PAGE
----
Thirdly, the US limitary should produce material for self-help bibliotherapy to help service members who to deal with the problem on their own (Troscianko). The material should address concerns about exercise and diet habits, attitudes towards body, self-esteem, and mood. Evidence from studies has shown that bibliotherapy is more effective when it is packaged creatively. Therefore, the authors of the self-help literature should present the information through fictional work such as films and poetry instead of manuals and guides.
Justification of the Solution
Early detection and intervention is the most practical way to lessen eating disorders in the military for two reasons. First, it is not possible to eliminate all the factors that cause the problem. Causes such as pressure from family, post-traumatic stress and drug use may not be easy to control. Although it is difficult to achieve primary prevention, it is easier to reduce the causes of eating disorder by addressing those that relate to work policy. Secondly, the US military should adopt early detection and intervention because it is more difficult to treat eating disorders once they become a person's lifestyle. Bulimic and anorexic behaviors turn into deeply rooted habits (Bear).
The rationale for beginning with an awareness campaign is to change the attitude of the entire military about body shape and size (Shaw et al. 205). Apparently, there are standard body size ranges that American soldiers are expected to maintain. As such, they undergo routine weigh-ins to check the balance between their weights and heights. Those whose weights exceed the set range are put under great pressure to purge it. The resultant involuntary effort to cut down weight may cause a permanent eating disorder. Besides the military regulations, the American society's definition of beauty and fitness is flawed because it overemphasizes thinness. It is therefore common to find soldiers, especially female ones yielding to this pressure by purging or getting on the diet to enhance their looks. Military work has a lot of negative experiences that may result in the psychological disturbance. That is the reason why it is important for the soldiers to have access to competent counselling services. Furthermore, the traumatizing experiences of military work can cause stress and depression, which may result in eating disorders. Therefore, doctors should examine the service members for the problem on a regular basis. Bibliotherapy is another suitable intervention in this case because it has been proven to be more effective than alternative approaches.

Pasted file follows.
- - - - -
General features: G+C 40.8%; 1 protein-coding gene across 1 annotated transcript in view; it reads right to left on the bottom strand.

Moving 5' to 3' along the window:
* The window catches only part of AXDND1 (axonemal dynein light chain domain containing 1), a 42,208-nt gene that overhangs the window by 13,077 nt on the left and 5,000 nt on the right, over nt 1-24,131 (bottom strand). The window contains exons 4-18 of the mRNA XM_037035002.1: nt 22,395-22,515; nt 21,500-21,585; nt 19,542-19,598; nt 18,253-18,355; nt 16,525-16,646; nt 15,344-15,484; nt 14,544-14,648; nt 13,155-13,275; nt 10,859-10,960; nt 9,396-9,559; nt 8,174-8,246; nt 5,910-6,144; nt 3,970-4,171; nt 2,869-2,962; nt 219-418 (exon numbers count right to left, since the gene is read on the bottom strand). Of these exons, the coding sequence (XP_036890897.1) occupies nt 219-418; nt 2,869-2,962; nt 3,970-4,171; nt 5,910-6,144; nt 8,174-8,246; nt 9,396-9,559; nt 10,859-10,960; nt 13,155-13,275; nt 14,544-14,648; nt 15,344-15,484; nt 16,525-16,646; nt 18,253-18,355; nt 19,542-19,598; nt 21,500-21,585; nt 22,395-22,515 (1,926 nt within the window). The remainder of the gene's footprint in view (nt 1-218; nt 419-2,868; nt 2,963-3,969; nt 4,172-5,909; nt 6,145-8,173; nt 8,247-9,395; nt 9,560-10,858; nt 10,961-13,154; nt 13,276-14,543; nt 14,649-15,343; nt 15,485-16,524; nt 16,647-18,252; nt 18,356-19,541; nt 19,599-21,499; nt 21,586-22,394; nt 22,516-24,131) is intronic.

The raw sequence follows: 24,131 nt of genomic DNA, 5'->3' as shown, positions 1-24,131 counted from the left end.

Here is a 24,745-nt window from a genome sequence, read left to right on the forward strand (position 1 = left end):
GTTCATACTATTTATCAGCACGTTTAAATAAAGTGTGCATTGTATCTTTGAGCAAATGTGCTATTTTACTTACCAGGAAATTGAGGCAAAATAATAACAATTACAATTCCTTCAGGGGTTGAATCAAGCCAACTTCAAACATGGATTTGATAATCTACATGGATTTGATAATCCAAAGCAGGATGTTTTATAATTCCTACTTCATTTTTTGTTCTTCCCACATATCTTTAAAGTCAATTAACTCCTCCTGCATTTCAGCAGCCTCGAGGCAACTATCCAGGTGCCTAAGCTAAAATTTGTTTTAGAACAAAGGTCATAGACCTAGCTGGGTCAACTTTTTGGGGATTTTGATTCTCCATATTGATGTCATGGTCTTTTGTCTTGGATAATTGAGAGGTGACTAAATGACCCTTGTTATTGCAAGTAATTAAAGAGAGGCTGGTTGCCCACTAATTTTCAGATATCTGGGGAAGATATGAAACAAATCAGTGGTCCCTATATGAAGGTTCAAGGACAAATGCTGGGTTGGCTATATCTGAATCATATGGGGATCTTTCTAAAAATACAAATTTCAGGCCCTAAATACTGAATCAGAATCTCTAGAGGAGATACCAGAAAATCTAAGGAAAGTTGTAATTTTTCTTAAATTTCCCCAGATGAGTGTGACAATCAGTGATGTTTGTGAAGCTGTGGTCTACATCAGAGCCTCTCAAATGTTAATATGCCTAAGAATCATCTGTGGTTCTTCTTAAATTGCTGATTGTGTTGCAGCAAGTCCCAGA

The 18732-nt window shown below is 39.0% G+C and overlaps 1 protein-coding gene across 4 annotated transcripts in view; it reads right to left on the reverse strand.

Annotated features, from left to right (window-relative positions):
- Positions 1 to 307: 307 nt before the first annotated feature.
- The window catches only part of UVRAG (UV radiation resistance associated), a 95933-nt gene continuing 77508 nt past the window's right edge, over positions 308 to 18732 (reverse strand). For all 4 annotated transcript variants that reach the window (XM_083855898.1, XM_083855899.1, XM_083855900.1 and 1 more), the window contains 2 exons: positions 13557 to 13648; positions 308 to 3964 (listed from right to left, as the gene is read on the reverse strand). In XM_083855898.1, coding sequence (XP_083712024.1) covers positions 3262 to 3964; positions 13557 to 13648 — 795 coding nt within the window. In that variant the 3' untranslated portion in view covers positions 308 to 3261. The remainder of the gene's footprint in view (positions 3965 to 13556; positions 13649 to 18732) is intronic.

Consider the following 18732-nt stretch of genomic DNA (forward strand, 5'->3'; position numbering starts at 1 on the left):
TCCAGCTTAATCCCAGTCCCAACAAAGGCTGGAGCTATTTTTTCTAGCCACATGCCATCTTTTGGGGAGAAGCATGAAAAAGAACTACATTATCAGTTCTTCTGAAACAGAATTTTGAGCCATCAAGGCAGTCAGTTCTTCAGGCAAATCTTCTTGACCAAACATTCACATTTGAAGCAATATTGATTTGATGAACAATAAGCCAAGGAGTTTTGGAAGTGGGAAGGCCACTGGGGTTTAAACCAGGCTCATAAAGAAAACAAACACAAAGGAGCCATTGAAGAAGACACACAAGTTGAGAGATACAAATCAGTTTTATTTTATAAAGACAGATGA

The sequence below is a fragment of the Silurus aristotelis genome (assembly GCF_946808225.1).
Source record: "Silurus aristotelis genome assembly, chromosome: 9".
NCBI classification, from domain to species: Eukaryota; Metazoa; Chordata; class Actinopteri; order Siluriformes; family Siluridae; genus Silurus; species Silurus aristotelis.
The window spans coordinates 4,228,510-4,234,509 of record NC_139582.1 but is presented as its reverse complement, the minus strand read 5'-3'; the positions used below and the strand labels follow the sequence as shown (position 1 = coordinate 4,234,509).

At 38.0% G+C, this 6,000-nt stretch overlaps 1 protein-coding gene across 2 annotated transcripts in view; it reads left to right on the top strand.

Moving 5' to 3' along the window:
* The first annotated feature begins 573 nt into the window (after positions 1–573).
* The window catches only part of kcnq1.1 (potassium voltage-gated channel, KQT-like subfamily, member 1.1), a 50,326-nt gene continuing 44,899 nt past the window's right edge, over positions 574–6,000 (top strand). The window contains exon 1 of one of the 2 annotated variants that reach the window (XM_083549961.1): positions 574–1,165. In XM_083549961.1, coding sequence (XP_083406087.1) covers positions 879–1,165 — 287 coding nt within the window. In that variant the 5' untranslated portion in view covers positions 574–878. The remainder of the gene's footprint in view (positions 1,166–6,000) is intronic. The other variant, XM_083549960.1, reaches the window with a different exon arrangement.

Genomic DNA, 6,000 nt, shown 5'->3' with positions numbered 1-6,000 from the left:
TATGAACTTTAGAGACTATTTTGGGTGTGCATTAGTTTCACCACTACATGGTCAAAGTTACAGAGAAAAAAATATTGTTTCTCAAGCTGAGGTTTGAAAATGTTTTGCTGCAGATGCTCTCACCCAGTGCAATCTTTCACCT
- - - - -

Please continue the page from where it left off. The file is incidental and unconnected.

In conclusion, the problem of eating disorders is a major concern in the US Military because it affects many service members. Apart from compromising the effectiveness of the affected individuals, eating disorders are potentially fatal. Therefore, it is necessary to find ways to lessen it. The most suitable action to reduce eating disorder in the US military is early detection and intervention, which require regular examination, access to counselling and treatment services as well as the availability of creative self-help bibliotherapy.
Antczak, Amanda J., and Teresa L. Brininger. "Diagnosed Eating Disorders in the U.S. Military: A Nine Year Review." Eating Disorders, vol. 16, no. 5, 2008, pp. 363-377.
Bear, Merryl. "Prevention of Eating Disorders." National Eating Disorder Information Centre (NEDIC), 2003, nedic.ca/prevention-eating-disorders.
National Eating Disorders Association. "Health Consequences." National Eating Disorders Association, 22 Feb. 2018, www.nationaleatingdisorders.org/health-consequences.
Shaw, Heather, et al. "Preventing Eating Disorders." Child and Adolescent Psychiatric Clinics of North America, vol. 18, no. 1, 2009, pp. 199-207.
Troscianko, Emily T. "Literary reading and eating disorders: survey evidence of therapeutic help and harm." Journal of Eating Disorders, vol. 6, no. 1, 2018.